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                                    Holly Virginia Clark

I woke to headlights sifting
through the blinds over the moonscape

of our bodies back-to-back, heel-to-heel,
and the crater at the center of the white sheets.

I thought of your penis like an infant
sleeping against your warm thighs,

thought of my tongue gliding you awake,
of the unsmiling self inside you that is beyond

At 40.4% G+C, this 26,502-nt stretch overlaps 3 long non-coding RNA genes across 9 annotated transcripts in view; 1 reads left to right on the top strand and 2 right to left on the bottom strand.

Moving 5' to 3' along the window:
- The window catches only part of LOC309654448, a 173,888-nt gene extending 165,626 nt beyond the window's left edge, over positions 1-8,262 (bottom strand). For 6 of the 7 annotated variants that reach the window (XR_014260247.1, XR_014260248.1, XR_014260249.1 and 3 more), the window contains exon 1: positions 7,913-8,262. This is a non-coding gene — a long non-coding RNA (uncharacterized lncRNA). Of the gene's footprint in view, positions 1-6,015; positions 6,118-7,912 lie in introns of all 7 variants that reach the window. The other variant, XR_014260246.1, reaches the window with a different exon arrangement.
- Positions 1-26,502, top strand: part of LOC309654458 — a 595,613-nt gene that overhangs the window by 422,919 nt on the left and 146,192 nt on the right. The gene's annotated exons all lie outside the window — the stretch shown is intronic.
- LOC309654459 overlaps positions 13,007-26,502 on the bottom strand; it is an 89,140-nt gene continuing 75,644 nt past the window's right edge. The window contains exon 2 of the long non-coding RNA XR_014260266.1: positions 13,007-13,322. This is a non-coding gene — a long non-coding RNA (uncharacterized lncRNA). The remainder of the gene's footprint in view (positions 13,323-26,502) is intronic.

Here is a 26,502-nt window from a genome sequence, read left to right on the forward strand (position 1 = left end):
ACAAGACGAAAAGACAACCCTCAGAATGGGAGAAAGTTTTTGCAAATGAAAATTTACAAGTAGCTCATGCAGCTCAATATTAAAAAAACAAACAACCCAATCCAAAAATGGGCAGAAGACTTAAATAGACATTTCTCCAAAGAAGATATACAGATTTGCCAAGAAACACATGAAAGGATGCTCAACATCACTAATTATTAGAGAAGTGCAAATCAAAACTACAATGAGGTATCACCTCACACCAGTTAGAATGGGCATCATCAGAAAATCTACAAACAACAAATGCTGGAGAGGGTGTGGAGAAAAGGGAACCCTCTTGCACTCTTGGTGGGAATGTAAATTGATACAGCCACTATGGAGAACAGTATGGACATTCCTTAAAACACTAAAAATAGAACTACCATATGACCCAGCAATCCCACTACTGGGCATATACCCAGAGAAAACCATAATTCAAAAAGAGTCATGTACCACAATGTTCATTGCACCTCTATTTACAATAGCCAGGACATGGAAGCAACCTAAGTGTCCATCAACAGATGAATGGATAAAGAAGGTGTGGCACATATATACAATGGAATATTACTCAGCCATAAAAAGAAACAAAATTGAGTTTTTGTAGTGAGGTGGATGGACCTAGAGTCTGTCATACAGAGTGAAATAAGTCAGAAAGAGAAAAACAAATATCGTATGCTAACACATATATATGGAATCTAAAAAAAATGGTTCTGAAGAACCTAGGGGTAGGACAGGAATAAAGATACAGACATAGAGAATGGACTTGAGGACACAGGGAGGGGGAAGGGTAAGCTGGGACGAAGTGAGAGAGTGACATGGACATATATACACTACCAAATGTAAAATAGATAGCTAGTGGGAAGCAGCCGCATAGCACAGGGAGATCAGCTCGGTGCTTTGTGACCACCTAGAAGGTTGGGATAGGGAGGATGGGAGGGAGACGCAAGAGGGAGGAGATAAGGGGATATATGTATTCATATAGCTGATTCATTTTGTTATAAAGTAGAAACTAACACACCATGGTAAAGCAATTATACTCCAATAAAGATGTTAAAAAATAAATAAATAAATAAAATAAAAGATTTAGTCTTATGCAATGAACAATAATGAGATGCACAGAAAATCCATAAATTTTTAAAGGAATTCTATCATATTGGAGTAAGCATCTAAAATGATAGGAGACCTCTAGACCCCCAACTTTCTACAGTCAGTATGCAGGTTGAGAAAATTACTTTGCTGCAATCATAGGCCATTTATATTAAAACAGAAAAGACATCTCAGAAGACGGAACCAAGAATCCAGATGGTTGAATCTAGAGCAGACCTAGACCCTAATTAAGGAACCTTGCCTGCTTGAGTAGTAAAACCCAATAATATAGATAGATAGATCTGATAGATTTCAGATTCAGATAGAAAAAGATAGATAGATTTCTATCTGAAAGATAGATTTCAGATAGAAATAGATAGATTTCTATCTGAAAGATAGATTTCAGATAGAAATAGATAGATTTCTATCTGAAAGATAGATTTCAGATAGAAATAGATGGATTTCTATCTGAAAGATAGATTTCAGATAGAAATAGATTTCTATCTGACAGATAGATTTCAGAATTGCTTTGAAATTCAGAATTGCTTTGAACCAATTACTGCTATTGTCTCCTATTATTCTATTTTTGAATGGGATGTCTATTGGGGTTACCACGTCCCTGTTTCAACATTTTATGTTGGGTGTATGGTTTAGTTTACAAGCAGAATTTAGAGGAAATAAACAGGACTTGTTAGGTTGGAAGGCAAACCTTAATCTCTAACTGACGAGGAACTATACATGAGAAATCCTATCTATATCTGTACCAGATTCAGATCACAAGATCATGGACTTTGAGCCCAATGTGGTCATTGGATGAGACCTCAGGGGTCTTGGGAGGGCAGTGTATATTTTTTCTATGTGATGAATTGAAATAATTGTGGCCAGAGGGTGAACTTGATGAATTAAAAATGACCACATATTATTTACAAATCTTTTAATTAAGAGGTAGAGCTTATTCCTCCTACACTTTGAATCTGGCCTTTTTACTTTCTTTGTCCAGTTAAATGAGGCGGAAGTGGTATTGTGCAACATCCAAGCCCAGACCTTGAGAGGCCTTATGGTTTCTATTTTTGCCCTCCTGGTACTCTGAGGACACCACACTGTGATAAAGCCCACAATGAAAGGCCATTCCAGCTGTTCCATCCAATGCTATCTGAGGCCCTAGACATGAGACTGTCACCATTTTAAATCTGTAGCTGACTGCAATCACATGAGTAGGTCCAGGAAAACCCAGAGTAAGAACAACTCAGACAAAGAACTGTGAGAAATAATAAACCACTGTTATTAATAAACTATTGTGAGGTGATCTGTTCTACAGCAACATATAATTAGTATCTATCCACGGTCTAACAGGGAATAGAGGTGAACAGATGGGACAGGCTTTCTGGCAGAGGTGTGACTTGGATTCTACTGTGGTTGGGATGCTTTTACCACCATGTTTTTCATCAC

pleasure and is the only thing my body craves.
I imagined myself a gun—how you might hold

your one earnest protection—or raw metal
in your hands, imagined the hardness of your eyes

on a weld, the steel unmaking itself
because you demand its surrender. How quietly

I guard my interior court in what I do
and leave undone. I nudged away from you,

listened for the even heft of your consciousless
breath and made my body break over

and over, each wave a languishing, a deliberate
explosion, an invitation and a curse.

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